When the going gets tough, the not-so-tough roll out the spin ..
As the economy sinks, Scotland’s legal profession has to come up with more ideas to make money .. and one of the ideas taking pride of place just now is divorce proceedings, where it is touted clients will get a better, cheaper deal bringing their divorce to Scotland .. not so as some fee demands to clients recently suggest … one client receiving a bill four times the estimate from a Glasgow law firm … which went from £4000 to £16,400 !
The Scotsman reports :
Published Date: 28 January 2009
By Tanya Thompson Social Affairs Correspondent
SCOTS lawyers are witnessing a surge in "divorce tourism", with wealthy husbands raising actions north of the Border to prevent their wives from cashing in on England's generous divorce laws.
Family lawyers have been inundated with requests for advice from successful businessmen on six-figure salaries, who want to know which jurisdiction will see them better off financially.
Under Scots law, there tends to be a "clean break" with a share of the assets, while in England the wife would usually get a proportion of the assets as well as a maintenance order for life – effectively a share of his future earnings.
Legal experts say men are planning their divorces months or even years in advance, allowing them to raise an action in Scotland to ensure a better financial settlement.
The phrase "forum shopping" is widely used among solicitors to explain the phenomenon of clients choosing where to file for divorce.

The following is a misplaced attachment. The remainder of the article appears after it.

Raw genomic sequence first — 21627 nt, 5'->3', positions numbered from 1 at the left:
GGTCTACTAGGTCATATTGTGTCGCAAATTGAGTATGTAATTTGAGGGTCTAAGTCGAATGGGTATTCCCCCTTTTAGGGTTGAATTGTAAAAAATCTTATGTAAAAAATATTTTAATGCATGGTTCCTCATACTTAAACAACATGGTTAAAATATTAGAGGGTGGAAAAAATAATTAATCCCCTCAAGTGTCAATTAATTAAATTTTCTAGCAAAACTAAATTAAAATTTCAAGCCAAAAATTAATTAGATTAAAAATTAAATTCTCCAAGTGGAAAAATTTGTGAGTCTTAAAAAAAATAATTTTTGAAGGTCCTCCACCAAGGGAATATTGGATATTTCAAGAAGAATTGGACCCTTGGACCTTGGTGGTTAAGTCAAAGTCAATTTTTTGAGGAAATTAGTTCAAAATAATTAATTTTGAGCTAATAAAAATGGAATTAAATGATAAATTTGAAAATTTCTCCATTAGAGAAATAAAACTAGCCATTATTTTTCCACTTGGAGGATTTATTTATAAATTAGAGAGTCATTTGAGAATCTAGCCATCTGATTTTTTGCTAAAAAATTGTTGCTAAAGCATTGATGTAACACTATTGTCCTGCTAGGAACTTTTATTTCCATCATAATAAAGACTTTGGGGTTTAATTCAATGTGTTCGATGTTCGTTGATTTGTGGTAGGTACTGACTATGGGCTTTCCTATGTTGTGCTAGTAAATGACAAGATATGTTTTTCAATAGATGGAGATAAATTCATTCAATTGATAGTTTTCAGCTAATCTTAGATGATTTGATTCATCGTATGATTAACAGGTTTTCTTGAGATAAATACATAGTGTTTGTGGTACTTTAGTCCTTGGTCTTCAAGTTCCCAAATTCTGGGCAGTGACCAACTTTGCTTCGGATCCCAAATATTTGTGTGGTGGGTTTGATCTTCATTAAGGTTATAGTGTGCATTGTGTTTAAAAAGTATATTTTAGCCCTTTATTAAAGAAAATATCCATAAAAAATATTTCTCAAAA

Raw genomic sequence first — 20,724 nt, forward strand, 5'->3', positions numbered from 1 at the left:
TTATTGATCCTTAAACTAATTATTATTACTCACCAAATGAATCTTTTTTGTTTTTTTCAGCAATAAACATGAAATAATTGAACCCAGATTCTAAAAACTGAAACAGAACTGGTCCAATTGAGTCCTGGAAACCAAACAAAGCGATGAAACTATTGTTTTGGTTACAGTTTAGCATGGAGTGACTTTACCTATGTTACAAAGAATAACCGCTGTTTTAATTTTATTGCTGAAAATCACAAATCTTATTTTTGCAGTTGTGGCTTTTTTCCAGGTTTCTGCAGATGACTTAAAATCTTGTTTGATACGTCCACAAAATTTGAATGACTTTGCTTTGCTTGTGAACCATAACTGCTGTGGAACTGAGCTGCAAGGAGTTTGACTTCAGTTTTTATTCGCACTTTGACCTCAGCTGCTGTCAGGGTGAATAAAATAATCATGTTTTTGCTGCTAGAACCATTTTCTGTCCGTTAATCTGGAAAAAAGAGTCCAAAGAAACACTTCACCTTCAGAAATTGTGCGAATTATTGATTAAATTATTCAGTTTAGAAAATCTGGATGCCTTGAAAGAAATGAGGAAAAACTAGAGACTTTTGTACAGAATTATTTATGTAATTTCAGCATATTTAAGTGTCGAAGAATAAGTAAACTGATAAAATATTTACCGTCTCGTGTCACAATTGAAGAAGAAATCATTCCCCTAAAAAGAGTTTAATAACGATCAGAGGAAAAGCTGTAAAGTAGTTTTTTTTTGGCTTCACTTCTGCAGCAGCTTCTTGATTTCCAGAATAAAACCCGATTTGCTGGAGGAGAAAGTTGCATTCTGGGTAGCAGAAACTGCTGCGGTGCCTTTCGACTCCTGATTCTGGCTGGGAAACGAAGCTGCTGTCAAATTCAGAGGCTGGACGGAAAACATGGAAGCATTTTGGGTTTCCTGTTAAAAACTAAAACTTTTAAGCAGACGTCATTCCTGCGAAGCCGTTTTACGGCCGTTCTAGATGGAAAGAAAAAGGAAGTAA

Rachael Kelsey, an expert in family law with the Edinburgh firm Sheehan Kelsey Oswald, said "forum shopping" was on the rise and the financial outcome for divorced women in Scotland was "dramatically different" to that in England.
"Nine times out of ten, a woman would be better placed in England, if the man is the breadwinner," said Ms Kelsey.
"It is very unusual in Scotland for wives to get money post- divorce. More and more people are coming to get advice about where to put in a claim."
She cited examples where the husband was earning £1 million a year in Scotland, but the wife was left in poverty on completion of the divorce, struggling to make ends meet while bringing up their children.
Ms Kelsey believes the Scottish system is unfair. She said: "It is hugely sexist. The woman makes a sacrifice to give up her job or to look after the children.
"In Scotland, women are not getting a share of his future earnings, when the only reason he has made that money is due to her contribution during the marriage."
Ms Kelsey said that a mobile workforce, in which many executives regularly commute between England and Scotland or within the rest of Europe, could account for the growth of "divorce tourism".
"There's much more mobility in employment now. There's a lot more cross-Border work between England and Scotland. And the financial services sector has developed massively.
"The men are coming to us for advice. They tend to earn more and have more to lose."